Talking sense with the Taliban?

Talking sense with the Taliban?

United Nations Deputy Secretary-General Amina Mohammed and UN delegates meet former Afghan president Hamid Karzai, in Kabul, Afghanistan on Jan 18. (Photo: Reuters)
United Nations Deputy Secretary-General Amina Mohammed and UN delegates meet former Afghan president Hamid Karzai, in Kabul, Afghanistan on Jan 18. (Photo: Reuters)

It seems like a profound contradiction; trying to convince Afghanistan's Taliban authorities to accept foreign humanitarian help for their own starving population. Thus as beleaguered Afghan civilians endure a brutal winter, the sanctimonious Islamic fundamentalist regime in Kabul has largely restricted international aid agencies because they employ women.

The appalling collapse of Afghanistan in August 2021 to the Taliban militants due to the shameful and shambolic pullout by the Biden administration, opened the floodgates for a wider tragedy in this long-suffering South Asian state and, moreover whet the political appetite for authoritarian regimes worldwide to probe new aggressions.

Into the fray came the UN Deputy Secretary-General Amina Mohammed and her delegation for a four-day fact-finding mission to try to talk sense and try to find some common ground with the "de facto authorities", aka the Taliban, so that fewer Afghans will be at the mercy of medievalist mullahs. Currently, up to 25 million people depend on foreign humanitarian assistance.

This aid was threatened recently when the Taliban ordered that women would be barred from working in these aid agencies. The visiting UN team stated, "the delegation directly conveyed the alarm over the recent decree banning women from working for national and international non-governmental organisations, a move that undermines the work of numerous organisations helping millions of vulnerable Afghans".

Prior to arriving in Kabul, the UN delegation visited Muslim countries in the Middle East as well as Indonesia, Pakistan and Turkey to assess attitudes towards the extremist Taliban measures.

The UN team added that this latest "clampdown on working women followed edicts from the fundamentalist Taliban to close universities to female students, until further notice, and preventing girls from attending secondary school". Equally, women and girls have been ordered to stop using parks and gyms, and banned from most areas of the workforce.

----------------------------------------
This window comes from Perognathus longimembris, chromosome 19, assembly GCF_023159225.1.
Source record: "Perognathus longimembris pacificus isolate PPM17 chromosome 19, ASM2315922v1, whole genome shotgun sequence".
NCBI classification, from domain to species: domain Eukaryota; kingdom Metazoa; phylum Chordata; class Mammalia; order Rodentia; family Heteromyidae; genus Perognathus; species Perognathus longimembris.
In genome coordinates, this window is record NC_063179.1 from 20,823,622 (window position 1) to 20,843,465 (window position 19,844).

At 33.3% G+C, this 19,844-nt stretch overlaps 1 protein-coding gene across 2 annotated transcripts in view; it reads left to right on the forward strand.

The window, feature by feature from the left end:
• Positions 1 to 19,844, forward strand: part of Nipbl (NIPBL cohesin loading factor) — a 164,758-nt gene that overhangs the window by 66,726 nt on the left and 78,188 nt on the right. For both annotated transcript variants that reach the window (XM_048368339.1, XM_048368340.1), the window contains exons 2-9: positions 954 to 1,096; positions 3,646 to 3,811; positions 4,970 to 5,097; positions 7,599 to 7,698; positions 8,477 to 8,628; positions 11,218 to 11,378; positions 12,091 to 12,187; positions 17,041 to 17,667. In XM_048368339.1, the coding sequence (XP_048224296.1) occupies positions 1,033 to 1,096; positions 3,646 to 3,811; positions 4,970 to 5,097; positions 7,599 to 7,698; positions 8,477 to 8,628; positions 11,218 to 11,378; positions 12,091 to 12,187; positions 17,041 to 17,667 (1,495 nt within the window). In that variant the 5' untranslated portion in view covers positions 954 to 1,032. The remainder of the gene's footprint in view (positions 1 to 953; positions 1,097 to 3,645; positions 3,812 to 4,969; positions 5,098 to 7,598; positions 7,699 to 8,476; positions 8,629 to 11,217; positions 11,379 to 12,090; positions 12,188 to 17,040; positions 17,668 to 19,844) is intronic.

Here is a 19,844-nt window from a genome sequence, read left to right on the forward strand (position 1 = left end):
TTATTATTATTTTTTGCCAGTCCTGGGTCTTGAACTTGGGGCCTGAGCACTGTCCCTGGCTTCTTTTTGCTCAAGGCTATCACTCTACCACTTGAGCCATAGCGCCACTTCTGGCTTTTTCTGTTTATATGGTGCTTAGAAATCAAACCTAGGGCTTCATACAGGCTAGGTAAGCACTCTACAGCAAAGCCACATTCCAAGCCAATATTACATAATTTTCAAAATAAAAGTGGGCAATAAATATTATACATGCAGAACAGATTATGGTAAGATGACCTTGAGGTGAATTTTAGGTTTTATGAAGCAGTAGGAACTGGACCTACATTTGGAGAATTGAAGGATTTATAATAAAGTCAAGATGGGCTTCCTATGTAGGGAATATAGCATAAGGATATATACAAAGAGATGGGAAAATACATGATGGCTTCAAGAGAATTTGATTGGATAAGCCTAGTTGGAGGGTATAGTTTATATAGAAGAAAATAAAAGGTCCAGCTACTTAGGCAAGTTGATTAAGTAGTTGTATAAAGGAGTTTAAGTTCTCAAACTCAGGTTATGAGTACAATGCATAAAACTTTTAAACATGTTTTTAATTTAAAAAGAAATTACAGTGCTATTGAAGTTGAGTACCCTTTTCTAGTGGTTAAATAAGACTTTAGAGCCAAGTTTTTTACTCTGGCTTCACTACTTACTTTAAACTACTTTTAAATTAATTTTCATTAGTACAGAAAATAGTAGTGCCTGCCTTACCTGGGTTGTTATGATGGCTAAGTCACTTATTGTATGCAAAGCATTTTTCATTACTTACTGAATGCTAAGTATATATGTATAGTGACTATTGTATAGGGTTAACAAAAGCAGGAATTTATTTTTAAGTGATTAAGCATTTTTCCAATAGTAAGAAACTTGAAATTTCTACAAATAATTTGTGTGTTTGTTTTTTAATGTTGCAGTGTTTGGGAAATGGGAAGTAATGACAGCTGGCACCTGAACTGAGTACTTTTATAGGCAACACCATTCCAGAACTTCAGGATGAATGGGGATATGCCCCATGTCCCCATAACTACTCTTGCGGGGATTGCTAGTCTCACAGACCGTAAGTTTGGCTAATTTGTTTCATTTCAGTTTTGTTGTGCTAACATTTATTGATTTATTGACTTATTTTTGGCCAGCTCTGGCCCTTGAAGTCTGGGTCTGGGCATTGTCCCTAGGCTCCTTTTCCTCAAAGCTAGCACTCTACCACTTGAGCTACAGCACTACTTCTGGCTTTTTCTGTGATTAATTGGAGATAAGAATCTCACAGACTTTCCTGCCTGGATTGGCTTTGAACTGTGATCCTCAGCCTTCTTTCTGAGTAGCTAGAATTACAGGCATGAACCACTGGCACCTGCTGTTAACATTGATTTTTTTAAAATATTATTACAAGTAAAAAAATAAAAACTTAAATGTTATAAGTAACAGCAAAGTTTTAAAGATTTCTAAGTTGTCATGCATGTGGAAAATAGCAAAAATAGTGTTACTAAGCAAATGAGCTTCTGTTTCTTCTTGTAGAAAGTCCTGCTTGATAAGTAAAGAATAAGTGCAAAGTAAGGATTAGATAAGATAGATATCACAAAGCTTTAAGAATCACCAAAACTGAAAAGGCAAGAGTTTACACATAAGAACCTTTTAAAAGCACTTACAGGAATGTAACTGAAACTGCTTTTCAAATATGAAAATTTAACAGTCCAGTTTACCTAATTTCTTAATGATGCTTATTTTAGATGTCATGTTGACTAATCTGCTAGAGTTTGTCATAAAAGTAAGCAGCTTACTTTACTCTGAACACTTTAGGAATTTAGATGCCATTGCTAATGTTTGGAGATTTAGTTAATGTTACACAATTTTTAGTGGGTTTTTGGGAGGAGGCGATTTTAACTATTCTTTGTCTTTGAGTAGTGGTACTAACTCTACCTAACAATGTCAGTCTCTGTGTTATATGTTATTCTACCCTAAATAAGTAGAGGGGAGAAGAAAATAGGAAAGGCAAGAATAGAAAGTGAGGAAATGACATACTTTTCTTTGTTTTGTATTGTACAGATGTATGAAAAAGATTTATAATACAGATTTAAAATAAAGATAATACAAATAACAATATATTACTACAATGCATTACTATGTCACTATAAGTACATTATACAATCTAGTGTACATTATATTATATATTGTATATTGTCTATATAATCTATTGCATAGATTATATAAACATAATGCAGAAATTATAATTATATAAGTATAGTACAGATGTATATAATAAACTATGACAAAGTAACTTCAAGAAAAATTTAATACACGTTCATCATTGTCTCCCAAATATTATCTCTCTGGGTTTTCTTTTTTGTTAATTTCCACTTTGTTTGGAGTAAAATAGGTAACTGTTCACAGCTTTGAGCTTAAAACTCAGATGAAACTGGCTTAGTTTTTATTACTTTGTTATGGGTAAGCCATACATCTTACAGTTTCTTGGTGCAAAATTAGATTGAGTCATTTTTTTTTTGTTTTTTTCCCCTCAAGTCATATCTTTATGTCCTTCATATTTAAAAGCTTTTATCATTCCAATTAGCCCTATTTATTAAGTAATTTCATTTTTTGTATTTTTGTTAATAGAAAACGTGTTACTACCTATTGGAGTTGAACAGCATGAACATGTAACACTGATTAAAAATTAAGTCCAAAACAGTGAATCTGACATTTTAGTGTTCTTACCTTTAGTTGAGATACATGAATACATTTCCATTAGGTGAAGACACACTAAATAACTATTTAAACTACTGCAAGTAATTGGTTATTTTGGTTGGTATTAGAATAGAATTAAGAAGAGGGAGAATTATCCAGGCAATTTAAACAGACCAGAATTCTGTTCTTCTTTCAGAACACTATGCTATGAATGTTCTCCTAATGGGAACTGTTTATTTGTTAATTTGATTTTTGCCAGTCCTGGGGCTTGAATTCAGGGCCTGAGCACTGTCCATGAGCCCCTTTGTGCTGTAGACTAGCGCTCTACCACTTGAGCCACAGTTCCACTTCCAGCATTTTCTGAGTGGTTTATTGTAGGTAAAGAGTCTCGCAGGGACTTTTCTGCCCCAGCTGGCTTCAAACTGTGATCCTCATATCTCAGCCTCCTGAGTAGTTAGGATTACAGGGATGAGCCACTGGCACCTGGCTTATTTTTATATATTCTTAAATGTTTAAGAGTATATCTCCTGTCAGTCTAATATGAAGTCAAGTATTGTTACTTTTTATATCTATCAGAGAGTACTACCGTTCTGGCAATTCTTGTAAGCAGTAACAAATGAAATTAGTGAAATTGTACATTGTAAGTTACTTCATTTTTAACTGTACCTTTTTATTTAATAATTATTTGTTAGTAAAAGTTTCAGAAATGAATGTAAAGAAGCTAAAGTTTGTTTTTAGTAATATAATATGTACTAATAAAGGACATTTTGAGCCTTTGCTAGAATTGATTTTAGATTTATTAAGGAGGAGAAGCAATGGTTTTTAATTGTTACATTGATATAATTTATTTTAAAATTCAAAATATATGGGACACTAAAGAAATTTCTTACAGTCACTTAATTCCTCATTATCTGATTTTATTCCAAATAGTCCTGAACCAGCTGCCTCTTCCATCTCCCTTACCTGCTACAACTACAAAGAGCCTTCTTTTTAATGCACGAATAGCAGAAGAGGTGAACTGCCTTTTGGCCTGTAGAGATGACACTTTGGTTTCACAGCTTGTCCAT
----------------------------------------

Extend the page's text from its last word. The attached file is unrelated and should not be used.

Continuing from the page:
Separately the UN Security Council was "deeply alarmed by reports that the Taliban have suspended access to universities for women and girls", and suspended girls from schools beyond the sixth grade.

Is this 1223 or 2023??

Deputy Secretary-General Amina Mohammed stated, "these restrictions present Afghan women and girls with a future that confines them in their own homes, violating their rights and depriving the communities of their services". She lamented "Afghanistan is isolating itself".

The Taliban regime in Afghanistan has not been recognised by any member of the international community.

UN Women's chief executive Sima Bahous warned, "What is happening in Afghanistan is a grave women's rights crisis and a wakeup call for the international community.

"It shows how quickly decades of progress on women's rights can be reversed in a matter of days," she conceded.

This remains a key point. During the military commitment, the US, Britain, Canada and a score of other allies shed blood and massive financial commitments to help this land. More than 2,456 Americans were killed in action and thousands more wounded. Adding insult to injury, during the hasty US pullout from strategic Bagram Airbase, billions of dollars in military equipment and weapons fell into the hands of the Taliban.

But beyond the 20 years of the American and allied military presence in Afghanistan, the society was slowly and largely changed for the better. Women and girls were enfranchised with political rights and, as importantly, educational opportunities. An entire generation of female Afghans was afforded unknown freedoms under which many of them flourished in business, medicine and in governance. Since the return of the so-called reformed Taliban, many, if not all, of these rights were cynically abolished or curtailed.

Nonetheless, the Taliban are confronted by the determined resilience of Afghan women both inside the country and abroad. There's a tough and educated population, admittedly a vocal minority, who knows that this regime of darkness and dystopia is a passing plague upon the country. But how long must they wait for the dawn?

John J Metzler is a United Nations correspondent covering diplomatic and defence issues. He is the author of 'Divided Dynamism the Diplomacy of Separated Nations; Germany, Korea, China'.

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